As Judd Shaw Injury Law wraps up its monthly theme, March’s “Don’t be lucky, be fortunate,” we focus this blog on emphasizing feeling fortunate and hopeful during a situation that looks gloomy. The common expression “every cloud has a silver lining” means that even the worst events or situations have some positive aspects.

 

With all the tragic things that are happening in the world as a result of the coronavirus global pandemic, now might seem like an unusual time to be feeling fortunate. Yet staying positive is a core ingredient in the recipe of success with coping during a crisis. 

 

Now, more than ever, is the time for us to be proactive about creating small moments of happiness in our days and to be grateful for the time together during in-home confinement. 

 

Not that long ago, so many of us were rushed in a flurry of routine tasks and general busyness. For some of us, it’s not that often that we have time to gather around for family dinners, reconnect with loved ones, connect in more meaningful ways, and are pressed to enjoy simple experiences and activities together. We are finding new ways to connect with ourselves and loved ones. We’re realizing how important community is and doubling-down on investing in it. We’re deepening our appreciation for the people – the teachers, doctors, nurses, grocery store workers, garbage collectors, first responders, and more – who are the foundation of society.

 

Our pets are getting more attention and love. We check in on family and friends a little more than when we were rushed for time. Generosity and community-mindedness is spiking. Pollution is down. We are leveraging technology to let us keep creating and connecting. We are learning new hobbies. And just perhaps for the first time, we are realizing the world can come together and share the same fight and concern.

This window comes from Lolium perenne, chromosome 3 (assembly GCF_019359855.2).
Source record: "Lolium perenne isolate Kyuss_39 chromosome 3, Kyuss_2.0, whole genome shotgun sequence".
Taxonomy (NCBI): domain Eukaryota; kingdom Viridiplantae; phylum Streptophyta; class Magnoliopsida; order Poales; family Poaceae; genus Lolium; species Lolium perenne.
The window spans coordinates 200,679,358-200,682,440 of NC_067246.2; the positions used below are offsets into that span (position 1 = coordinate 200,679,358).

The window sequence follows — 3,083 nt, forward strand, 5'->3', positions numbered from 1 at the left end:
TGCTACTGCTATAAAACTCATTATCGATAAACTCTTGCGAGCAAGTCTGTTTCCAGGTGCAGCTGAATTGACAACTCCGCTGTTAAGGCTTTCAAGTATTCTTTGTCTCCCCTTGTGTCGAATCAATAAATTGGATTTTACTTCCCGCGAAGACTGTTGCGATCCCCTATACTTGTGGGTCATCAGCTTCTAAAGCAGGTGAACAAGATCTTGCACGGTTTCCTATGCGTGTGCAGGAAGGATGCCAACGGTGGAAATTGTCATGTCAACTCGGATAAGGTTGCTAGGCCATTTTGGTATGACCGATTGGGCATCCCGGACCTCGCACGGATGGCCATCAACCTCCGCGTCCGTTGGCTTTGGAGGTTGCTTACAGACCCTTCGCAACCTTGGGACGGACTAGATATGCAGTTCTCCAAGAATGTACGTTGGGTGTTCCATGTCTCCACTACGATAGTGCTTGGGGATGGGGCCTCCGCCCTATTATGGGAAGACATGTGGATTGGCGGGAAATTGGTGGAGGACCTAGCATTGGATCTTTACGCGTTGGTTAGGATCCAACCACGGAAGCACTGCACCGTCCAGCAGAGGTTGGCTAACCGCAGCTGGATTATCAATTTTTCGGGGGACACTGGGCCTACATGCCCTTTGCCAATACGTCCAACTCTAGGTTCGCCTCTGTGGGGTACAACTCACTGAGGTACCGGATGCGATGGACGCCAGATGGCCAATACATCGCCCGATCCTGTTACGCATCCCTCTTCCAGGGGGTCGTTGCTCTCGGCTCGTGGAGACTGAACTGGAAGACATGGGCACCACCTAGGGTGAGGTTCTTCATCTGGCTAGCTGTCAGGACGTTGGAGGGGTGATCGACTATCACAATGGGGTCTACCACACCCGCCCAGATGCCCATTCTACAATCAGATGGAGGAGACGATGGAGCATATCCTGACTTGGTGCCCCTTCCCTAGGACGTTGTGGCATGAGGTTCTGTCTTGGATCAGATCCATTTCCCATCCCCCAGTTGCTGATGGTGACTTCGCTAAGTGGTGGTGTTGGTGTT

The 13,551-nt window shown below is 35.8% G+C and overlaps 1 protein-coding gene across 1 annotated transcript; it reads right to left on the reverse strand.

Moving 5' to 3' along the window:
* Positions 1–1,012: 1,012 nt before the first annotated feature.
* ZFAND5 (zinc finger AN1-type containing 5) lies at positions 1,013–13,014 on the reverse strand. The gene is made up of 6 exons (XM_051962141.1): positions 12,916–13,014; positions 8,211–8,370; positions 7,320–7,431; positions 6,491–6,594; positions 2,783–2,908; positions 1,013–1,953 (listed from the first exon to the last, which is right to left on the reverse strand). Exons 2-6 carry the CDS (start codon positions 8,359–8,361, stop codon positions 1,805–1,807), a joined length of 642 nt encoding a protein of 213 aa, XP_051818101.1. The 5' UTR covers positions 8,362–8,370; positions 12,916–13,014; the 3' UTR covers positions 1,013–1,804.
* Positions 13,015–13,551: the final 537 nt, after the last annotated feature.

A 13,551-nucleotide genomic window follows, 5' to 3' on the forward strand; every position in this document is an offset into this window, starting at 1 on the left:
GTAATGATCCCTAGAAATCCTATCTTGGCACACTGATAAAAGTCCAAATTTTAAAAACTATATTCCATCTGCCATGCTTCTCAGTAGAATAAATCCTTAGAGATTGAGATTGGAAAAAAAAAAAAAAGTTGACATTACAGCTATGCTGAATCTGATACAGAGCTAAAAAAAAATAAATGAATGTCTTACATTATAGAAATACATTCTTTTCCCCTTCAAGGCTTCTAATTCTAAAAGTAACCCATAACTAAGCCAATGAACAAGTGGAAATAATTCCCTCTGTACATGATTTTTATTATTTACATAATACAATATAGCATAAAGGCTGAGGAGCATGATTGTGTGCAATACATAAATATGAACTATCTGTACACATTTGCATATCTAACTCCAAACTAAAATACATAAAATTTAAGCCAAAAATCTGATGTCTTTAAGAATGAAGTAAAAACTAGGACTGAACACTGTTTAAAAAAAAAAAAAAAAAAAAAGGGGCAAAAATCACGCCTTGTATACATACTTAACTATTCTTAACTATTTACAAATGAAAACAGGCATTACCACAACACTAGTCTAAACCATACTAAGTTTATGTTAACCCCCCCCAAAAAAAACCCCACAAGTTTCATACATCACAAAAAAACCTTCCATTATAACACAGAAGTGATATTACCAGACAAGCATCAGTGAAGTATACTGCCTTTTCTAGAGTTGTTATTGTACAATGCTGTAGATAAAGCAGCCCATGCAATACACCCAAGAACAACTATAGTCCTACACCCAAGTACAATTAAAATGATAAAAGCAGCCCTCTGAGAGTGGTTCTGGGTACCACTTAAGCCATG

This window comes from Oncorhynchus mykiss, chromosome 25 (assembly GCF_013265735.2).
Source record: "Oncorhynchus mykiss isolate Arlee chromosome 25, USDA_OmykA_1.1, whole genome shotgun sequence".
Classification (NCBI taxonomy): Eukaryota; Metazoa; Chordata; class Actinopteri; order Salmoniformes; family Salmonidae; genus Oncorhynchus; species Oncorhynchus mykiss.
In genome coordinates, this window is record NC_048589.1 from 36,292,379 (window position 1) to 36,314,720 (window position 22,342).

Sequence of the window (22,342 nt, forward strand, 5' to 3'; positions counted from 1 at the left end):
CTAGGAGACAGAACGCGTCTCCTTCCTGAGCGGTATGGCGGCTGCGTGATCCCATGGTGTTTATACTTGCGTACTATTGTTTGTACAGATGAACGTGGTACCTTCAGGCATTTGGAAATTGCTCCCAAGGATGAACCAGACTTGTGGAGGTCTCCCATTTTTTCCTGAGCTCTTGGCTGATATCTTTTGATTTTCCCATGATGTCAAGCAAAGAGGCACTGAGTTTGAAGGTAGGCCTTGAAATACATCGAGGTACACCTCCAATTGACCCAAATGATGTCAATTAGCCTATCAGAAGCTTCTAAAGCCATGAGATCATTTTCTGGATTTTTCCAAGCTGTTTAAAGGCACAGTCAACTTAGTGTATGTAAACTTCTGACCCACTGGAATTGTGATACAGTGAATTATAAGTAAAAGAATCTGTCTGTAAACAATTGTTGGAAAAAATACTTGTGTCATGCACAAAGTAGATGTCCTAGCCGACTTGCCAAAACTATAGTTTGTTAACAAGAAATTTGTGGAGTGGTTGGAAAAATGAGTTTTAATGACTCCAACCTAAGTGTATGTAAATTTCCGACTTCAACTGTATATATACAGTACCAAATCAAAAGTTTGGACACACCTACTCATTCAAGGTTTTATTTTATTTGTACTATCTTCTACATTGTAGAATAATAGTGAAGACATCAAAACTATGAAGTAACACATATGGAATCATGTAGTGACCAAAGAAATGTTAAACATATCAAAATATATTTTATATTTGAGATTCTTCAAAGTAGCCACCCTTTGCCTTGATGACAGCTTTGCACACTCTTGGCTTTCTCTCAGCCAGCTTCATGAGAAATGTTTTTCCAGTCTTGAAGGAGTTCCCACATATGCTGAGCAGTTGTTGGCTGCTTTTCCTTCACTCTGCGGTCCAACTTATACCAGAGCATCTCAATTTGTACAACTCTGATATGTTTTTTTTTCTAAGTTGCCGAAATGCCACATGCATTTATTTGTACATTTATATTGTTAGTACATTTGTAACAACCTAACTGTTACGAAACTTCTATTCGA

For New Jersey, we are reading and hearing about many selfless individuals and organizations within our communities that are dedicating their time and efforts to help others. “Knights in Shining Armor” throughout Monmouth, Ocean, Middlesex, Burlington, Bergen, Passaic and Hudson counties, including other jurisdictions, are doing what they can, big and small, to support others in this difficult time.

 

For example, the owners of Federico’s Pizzeria in Belmar New Jersey have taken out a $50,000 line of credit to keep their employees on the payroll for the foreseeable future, leading to those in the community to donate to the pizzeria. Many of those who wanted to help out even paid for food to be sent to hospital staff, police, firefighters, and EMS squads. In Eatontown, first responders put on a small parade for a boy who, due to social distancing, couldn’t celebrate his birthday the way most 5 year olds get to.

 

Bell Works is donating 500 meals per day to first responders in Holmdel. People and organizations throughout New Jersey have been coming together to support others in a number of ways since the start of the coronavirus outbreak. Seeing our communities support those within them has been a beautiful silver lining to this crisis.

 

Above all, this experience can remind us and teach our children a valuable life skill: resilience.